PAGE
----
Fiduciary – 1.2

If you haven’t been paying attention to the flurry of executive orders issued by our new president, this past week he ordered a review of the upcoming DOL Fiduciary Rule, which was set to take effect in April.  I won’t go into any more detail here about Fiduciary or its implications, I’ve written in detail why I feel it’s important, but I felt like I should put something in print in response to the new political atmosphere.

First, let me say this upfront:  This is not a place for politics.  I don’t have a partisan bone to pick and won’t make that argument here.  I overwhelmingly feel politicians operate under the default mode of helping themselves first, those that paid for their election second, and their party third….and there is not much else on their list.  We have reached the point where the laws of our land are proposed with that list as table stakes.

It’s within that context that I view Trump’s issue on the DOL proposal:  he is simply operating as politicians do.  To reward himself, his donors, and his party.  Nothing more, nothing less, like each politician before him and each to come.

As expected, this has created the normal response from both sides, praise and scorn.

I encourage anyone  to do something that seems rare these days, yet is probably more important than ever:  do your own thinking.  The increasingly bitter rhetoric spewing from both sides only exacerbates the lack of facts and clear thinking.  Step out of the echo chamber of the news and social media,…and just think.  As it relates to the fiduciary rule, I don’t need to get bogged down in the details of how this will turn out, or how the government will try to regulate whatever is left once it’s been gutted.  Neither do you.  At this point, no one really knows.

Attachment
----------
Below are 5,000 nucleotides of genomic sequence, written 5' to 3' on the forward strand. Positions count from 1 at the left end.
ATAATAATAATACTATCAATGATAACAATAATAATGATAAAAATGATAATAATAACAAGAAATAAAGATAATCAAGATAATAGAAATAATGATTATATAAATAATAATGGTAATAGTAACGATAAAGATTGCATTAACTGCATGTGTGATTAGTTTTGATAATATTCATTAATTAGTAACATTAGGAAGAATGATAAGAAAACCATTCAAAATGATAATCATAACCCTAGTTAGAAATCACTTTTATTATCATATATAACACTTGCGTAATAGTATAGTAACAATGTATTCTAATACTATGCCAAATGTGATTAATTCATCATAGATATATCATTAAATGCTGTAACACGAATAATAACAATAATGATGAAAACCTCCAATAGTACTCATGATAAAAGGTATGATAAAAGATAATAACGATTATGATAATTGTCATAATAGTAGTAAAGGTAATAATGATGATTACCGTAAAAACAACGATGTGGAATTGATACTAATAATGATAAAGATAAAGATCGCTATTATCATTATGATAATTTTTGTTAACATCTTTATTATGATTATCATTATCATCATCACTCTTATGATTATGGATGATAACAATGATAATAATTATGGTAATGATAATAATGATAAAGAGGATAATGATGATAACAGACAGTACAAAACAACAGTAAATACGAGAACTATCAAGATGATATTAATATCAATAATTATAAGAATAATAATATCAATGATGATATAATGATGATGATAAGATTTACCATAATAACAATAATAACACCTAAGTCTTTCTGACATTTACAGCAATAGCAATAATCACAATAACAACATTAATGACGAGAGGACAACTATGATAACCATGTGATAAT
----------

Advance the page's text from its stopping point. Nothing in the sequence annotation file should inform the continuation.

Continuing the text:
If you step aside and pause for some self-reflection, you’ll likely arrive at the conclusion I have – Fiduciary is just common sense.  No person ever surveyed in the history of surveys has answered that they would prefer their financial advisors NOT operate in their best interest.  It’s silly, it’s not rational, and no one would ever sign a contract that explicitly says ‘I won’t act in your best interest.’  Yet our system allows banks and their employees to do this on a daily basis.  Conflicts exist which prevent you from getting the best service.  Returning to our rules above, it’s designed that way because the citizens don’t write the rules, the politicians do.  They’re much more interested in making donors happy than Joe Smith from Omaha because Joe was not in attendance at their $1000/plate fundraising dinner last fall.

I could fill pages and pages of arguments about how our political system is run and why it’s fair or not, but it’s fruitless.  As I’ve said before, the big banks are not your friend.  The media is not your friend.  The politicians are worried about making a good life for themselves and getting reelected.  The system is the system, right or wrong, and once you get past whatever partisan anger you may be carrying, there’s one conclusion:  YOU are responsible for YOU.